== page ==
These are the Medicines for human use (Clinical Trials) regulations 2004, and the subsequent amendments of 2006 (1&2). These Regulations were introduced following the 2001 European Union Directive on Clinical Trials.

What is the scope of the regulations?

The Clinical Trials Regulations apply to every clinical trial of medicinal products whether sponsored by Industry, Government, Research Organisations, Charities or Universities.

  • Establishment of ethics committees on a legal basis
  • Licensing/Competent Authority (i.e. MHRA) procedures for trial commencement
  • Manufacture, import and labelling of investigational medicinal products (IMPs)
  • Establishment of inspection systems for Good Manufacturing Practice (GMP) and Good Clinical Practice (GCP)
  • Safety monitoring of trial participants and sets procedures for reporting adverse drug reactions and events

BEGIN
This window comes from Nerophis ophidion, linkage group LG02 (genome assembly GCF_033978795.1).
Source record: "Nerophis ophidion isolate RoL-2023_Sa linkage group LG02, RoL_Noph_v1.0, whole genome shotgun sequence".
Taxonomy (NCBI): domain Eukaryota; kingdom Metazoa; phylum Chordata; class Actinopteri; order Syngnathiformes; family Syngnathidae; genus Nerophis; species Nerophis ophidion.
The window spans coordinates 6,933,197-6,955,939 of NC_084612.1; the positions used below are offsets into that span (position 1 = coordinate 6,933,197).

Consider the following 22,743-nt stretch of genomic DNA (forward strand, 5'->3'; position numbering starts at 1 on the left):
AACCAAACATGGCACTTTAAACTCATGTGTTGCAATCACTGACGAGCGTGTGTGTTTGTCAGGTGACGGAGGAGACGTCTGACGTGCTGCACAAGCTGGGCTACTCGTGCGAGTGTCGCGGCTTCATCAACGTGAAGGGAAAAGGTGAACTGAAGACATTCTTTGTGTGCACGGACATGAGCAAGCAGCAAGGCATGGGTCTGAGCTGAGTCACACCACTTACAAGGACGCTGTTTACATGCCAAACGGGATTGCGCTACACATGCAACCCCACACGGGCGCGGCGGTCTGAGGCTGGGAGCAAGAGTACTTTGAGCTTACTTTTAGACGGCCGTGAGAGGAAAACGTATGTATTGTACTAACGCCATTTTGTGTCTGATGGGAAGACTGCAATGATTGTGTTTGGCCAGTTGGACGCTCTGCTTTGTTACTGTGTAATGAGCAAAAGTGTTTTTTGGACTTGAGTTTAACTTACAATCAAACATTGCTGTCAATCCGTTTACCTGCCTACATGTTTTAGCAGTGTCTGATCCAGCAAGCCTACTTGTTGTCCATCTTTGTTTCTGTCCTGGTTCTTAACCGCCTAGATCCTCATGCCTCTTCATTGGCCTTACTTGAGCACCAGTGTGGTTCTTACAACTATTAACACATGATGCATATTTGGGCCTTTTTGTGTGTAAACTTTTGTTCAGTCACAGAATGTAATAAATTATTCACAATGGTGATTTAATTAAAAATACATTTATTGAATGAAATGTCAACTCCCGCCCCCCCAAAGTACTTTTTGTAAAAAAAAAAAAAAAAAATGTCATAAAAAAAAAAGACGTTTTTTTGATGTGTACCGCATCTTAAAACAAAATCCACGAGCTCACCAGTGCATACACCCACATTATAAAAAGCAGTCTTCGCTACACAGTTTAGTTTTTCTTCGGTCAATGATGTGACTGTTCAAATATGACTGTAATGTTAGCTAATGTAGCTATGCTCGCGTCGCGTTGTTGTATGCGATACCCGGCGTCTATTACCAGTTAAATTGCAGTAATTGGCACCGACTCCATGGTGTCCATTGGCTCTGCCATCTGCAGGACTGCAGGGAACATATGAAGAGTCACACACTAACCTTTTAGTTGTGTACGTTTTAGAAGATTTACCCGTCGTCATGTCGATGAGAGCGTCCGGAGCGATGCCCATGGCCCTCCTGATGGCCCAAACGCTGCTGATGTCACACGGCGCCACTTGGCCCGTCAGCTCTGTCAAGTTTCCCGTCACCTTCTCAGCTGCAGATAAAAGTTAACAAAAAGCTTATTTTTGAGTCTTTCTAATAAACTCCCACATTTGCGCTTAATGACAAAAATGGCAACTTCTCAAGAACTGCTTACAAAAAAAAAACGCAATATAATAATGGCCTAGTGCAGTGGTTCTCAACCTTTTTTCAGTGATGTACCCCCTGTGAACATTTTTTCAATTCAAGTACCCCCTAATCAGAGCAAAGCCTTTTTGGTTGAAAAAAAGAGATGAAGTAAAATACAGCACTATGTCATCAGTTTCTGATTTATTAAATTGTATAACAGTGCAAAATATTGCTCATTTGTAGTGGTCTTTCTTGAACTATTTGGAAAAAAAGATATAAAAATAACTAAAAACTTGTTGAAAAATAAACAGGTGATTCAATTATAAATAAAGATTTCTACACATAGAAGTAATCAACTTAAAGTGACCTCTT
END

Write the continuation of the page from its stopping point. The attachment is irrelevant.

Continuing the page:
What do the regulations describe?

The 2004 regulations take account of:

  • Pre-trial authorisation - Research Ethics Committees and the MHRA should respond to a submission within 60 days
  • Confidential database of trials - All trials must be registered on the European Clinical Trials Database (EudraCT)
  • Research Ethics Committee approval - The scope and function of committees
  • Protocol amendments - Defines significant amendments and approval
  • Consent process - Subject protection and legal representatives
  • Safety reporting - Includes definitions, reporting requirements and timelines